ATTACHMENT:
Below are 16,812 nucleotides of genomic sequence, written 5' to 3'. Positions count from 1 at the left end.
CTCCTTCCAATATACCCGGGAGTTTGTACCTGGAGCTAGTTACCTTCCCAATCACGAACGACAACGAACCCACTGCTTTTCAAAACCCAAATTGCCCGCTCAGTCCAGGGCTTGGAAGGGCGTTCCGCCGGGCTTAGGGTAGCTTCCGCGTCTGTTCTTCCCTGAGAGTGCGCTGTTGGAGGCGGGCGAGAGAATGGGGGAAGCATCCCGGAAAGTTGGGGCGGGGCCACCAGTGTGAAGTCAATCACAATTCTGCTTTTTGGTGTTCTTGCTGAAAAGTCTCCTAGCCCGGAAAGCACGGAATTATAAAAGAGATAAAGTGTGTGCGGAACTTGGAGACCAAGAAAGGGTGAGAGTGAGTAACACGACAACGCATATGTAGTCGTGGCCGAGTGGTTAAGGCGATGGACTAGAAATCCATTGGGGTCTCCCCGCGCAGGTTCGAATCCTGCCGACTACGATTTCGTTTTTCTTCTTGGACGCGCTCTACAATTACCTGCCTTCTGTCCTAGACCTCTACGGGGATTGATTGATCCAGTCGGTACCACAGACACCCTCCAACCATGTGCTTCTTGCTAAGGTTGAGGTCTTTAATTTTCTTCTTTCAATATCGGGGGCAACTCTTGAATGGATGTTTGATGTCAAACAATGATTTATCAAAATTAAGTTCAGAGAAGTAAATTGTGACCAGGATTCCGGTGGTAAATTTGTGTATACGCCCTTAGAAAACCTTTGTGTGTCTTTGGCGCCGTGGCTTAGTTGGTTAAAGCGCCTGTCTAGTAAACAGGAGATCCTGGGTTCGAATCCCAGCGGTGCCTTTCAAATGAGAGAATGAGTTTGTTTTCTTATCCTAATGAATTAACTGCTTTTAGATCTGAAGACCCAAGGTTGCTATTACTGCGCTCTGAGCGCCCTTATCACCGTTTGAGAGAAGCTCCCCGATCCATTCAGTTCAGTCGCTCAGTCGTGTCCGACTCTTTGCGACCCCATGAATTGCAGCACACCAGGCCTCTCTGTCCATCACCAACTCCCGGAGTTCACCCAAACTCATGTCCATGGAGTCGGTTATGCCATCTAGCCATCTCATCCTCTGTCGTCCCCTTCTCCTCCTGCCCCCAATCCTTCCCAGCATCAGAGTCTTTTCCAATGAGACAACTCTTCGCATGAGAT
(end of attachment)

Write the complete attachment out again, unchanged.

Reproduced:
Below are 16,812 nucleotides of genomic sequence, written 5' to 3'. Positions count from 1 at the left end.
CTCCTTCCAATATACCCGGGAGTTTGTACCTGGAGCTAGTTACCTTCCCAATCACGAACGACAACGAACCCACTGCTTTTCAAAACCCAAATTGCCCGCTCAGTCCAGGGCTTGGAAGGGCGTTCCGCCGGGCTTAGGGTAGCTTCCGCGTCTGTTCTTCCCTGAGAGTGCGCTGTTGGAGGCGGGCGAGAGAATGGGGGAAGCATCCCGGAAAGTTGGGGCGGGGCCACCAGTGTGAAGTCAATCACAATTCTGCTTTTTGGTGTTCTTGCTGAAAAGTCTCCTAGCCCGGAAAGCACGGAATTATAAAAGAGATAAAGTGTGTGCGGAACTTGGAGACCAAGAAAGGGTGAGAGTGAGTAACACGACAACGCATATGTAGTCGTGGCCGAGTGGTTAAGGCGATGGACTAGAAATCCATTGGGGTCTCCCCGCGCAGGTTCGAATCCTGCCGACTACGATTTCGTTTTTCTTCTTGGACGCGCTCTACAATTACCTGCCTTCTGTCCTAGACCTCTACGGGGATTGATTGATCCAGTCGGTACCACAGACACCCTCCAACCATGTGCTTCTTGCTAAGGTTGAGGTCTTTAATTTTCTTCTTTCAATATCGGGGGCAACTCTTGAATGGATGTTTGATGTCAAACAATGATTTATCAAAATTAAGTTCAGAGAAGTAAATTGTGACCAGGATTCCGGTGGTAAATTTGTGTATACGCCCTTAGAAAACCTTTGTGTGTCTTTGGCGCCGTGGCTTAGTTGGTTAAAGCGCCTGTCTAGTAAACAGGAGATCCTGGGTTCGAATCCCAGCGGTGCCTTTCAAATGAGAGAATGAGTTTGTTTTCTTATCCTAATGAATTAACTGCTTTTAGATCTGAAGACCCAAGGTTGCTATTACTGCGCTCTGAGCGCCCTTATCACCGTTTGAGAGAAGCTCCCCGATCCATTCAGTTCAGTCGCTCAGTCGTGTCCGACTCTTTGCGACCCCATGAATTGCAGCACACCAGGCCTCTCTGTCCATCACCAACTCCCGGAGTTCACCCAAACTCATGTCCATGGAGTCGGTTATGCCATCTAGCCATCTCATCCTCTGTCGTCCCCTTCTCCTCCTGCCCCCAATCCTTCCCAGCATCAGAGTCTTTTCCAATGAGACAACTCTTCGCATGAGAT